rissmann wonderland lso live

Paul Rissmann
Wonderland: The Alice Sound
Wonderland Suite (2015)
Through the Looking Glass (2022)
Emily Dickens (soprano), Joanna Harries (mezzo soprano), Richard Pinkstone (tenor), Neil Balfour (baritone), Paul Rissmann (narrator)
London Symphony Orchestra/Lee Reynolds
rec. 2022, Jerwood Hall, LSO St Luke’s, London
Reviewed as a digital download from a press preview
LSO Live LSO5129 [48]

There are many types of snobbery. My own personal affliction sees me looking down my nose at any contemporary classical music which isn’t sufficiently modern. By rights then, I ought to have looked down haughtily at this album of works inspired by Lewis Carroll’s Alice books. Instead, I was completely entranced.

The Scottish composer Paul Rissmann’s style might be described as film music deluxe. Think of the music for the Harry Potter films and you will get some idea of the genre though Rissmann is much more inventive and playful. In other words this is tonal music which deploys the full riches of the Romantic symphony orchestra. Two qualities redeem these two scores from the risk of Hollywood pastiche – Rissmann’s gift for genuinely memorable melodies and his slyly subversive sense of humour.

The latter isn’t just there in the way he weaves arch references to nursery rhymes through both works. It is more of a case of the way he subverts the Hollywood style by sometimes stepping somewhere unexpected- a sassy harmony here, a melodic twist here, a rasping orchestral detail in the midst of the lushness. It is the musical equivalent of the topsy turvy world of the Alice books where nothing is quite what it seems.

Both pieces are aimed at children but like the best music for children it has plenty to satisfy the grown ups whilst encouraging the older and none the wiser to recall their own sense of childlike wonder. Again like the best works for children, there is sufficient darkness to prevent the music from cloying. Rissmann’s writing has enough saltiness and anarchic energy to offset its warmth. His prodigality with musical ideas recalls the extravagance of the young Britten or Shostakovich, both of whom threaten from time to time to emerge out of this pair of works. It is very much an everything but the kitchen sink kind of an affair all held together by Rissmann’s infectious and joyous humour. He writes with the glee of a child playing with Lego.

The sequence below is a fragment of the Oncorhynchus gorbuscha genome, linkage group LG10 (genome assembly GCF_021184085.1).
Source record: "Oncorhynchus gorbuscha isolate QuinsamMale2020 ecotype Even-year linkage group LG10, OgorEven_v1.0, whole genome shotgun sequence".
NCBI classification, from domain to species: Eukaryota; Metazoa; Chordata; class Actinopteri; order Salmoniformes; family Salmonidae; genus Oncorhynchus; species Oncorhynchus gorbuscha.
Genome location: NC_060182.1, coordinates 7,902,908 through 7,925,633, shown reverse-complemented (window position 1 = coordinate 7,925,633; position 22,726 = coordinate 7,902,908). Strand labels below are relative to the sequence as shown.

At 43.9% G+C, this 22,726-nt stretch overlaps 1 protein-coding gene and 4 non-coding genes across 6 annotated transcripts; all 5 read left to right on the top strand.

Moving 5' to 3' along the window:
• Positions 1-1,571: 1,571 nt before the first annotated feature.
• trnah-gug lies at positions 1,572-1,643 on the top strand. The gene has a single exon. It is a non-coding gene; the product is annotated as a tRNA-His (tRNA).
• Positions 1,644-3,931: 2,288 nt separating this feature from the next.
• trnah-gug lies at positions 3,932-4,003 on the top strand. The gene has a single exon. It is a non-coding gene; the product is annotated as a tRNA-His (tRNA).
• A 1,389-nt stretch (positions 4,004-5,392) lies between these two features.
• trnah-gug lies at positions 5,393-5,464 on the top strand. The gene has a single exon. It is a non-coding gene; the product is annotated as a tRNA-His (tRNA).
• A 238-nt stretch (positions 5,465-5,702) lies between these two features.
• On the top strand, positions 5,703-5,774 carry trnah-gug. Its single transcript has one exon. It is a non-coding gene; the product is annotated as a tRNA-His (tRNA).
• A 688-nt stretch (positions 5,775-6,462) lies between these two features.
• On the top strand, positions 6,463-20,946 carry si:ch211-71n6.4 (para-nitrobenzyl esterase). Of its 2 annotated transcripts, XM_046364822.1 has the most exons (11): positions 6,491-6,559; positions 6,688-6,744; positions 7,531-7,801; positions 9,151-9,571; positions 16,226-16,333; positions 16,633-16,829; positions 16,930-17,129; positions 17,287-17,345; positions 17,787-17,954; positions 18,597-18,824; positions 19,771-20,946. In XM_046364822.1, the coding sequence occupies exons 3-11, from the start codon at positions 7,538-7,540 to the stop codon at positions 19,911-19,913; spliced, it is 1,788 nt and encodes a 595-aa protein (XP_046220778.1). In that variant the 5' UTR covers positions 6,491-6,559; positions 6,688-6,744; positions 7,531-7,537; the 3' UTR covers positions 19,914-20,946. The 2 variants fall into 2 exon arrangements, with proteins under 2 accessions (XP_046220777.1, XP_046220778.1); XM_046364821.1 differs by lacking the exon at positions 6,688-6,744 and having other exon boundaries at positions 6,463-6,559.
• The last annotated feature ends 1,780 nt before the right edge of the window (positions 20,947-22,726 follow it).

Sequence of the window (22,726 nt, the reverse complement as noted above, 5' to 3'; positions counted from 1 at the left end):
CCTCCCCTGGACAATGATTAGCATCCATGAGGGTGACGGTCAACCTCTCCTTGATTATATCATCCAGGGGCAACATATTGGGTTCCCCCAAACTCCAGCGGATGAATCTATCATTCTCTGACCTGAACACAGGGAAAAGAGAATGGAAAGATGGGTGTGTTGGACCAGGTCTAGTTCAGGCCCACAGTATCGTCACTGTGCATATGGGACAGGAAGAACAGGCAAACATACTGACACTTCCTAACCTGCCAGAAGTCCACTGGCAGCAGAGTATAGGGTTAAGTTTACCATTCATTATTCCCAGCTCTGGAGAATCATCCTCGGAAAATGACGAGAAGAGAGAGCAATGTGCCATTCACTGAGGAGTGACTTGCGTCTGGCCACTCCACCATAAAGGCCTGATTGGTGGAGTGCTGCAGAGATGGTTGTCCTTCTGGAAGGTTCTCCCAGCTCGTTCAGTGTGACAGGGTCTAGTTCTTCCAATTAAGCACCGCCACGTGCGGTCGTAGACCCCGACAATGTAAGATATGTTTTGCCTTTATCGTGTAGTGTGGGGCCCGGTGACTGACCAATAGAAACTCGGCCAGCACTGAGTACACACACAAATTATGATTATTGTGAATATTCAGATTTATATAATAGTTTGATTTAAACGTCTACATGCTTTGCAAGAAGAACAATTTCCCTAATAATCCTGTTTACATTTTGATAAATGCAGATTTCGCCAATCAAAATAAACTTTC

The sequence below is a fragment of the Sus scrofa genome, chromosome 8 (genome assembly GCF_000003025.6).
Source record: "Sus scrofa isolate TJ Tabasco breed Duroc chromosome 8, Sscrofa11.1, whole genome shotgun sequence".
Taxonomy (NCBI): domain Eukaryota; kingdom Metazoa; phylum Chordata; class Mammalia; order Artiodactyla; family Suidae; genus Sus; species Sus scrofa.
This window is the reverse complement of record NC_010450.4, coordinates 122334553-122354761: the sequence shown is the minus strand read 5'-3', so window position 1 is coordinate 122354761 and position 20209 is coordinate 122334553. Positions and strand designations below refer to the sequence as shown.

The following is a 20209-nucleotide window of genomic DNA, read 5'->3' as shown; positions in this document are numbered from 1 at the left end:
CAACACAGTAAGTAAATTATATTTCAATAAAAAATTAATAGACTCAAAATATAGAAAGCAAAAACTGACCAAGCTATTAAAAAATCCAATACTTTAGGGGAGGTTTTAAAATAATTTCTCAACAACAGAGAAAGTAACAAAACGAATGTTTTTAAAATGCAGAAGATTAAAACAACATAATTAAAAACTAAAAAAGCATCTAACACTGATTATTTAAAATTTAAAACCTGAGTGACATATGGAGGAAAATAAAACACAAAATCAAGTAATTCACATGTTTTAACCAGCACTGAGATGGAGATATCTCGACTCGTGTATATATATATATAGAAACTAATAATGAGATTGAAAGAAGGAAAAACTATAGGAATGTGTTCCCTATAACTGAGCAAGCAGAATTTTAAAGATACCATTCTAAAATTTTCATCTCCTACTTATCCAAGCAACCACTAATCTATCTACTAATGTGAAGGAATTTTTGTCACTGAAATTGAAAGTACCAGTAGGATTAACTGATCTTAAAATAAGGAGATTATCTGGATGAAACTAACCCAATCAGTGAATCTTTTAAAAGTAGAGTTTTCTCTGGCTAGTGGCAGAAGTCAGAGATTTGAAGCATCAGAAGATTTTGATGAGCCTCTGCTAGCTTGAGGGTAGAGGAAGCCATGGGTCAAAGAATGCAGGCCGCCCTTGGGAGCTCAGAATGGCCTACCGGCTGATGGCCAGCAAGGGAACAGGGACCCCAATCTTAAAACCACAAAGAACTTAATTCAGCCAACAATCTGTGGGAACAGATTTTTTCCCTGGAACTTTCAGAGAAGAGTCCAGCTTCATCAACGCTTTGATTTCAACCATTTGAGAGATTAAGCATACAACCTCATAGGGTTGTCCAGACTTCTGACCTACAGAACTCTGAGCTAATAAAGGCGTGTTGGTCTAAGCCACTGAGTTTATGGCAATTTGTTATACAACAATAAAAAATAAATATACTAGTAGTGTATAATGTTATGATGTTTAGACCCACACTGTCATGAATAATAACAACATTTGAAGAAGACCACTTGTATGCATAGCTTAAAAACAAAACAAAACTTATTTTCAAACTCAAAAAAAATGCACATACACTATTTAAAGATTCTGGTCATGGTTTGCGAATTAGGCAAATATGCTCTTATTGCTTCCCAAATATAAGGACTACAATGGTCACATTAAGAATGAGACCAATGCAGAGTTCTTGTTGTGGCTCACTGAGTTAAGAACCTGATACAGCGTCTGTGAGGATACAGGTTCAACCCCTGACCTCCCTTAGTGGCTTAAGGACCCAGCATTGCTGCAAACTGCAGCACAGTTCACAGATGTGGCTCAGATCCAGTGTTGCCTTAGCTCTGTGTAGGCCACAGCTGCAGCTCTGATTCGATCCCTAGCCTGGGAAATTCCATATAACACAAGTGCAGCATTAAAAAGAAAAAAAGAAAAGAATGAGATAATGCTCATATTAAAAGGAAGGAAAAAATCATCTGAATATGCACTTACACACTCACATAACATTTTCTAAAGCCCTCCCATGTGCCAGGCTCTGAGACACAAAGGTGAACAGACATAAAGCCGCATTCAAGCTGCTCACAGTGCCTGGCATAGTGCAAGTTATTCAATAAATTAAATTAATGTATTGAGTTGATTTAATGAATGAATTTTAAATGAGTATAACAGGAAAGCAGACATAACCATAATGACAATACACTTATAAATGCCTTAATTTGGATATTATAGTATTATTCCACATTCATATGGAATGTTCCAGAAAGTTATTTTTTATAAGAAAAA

Only very very occasionally does the writing stray too close to the vapid vocal writing of modern musical theatre but not so often as to disturb my listening pleasure. Mostly, he gets the balance right between genuinely operatic vocal lines and singing that can be easily followed by a novice audience of kids – or, as was the case with the original performances of both works, to be performed by the kids themselves.

Another point of reference is the Ravel of L’enfant et les Sortilèges which made me look forward to the day Rissmann is let loose on a full length opera. Clearly he has a fantastic sense of the theatrical and I would imagine both pieces went down a storm with parents and children alike in the concert hall.

Performances possess all the razzmatazz that such scoring requires and the singing is excellent and avoids any hint of the irritating children’s TV presenter. The composer himself narrates in exemplary fashion.

This pair of works are more than just ephemeral pieces for kids and can be enthusiastically recommended to lovers of Peter and the Wolf or The Young Person’s Guide – or to anyone who finds contemporary classical music anathema. Or perhaps I should say it can be enthusiastically recommended to anyone who likes joyous, irreverent, brilliantly scored music!

David McDade

Availability: LSO Live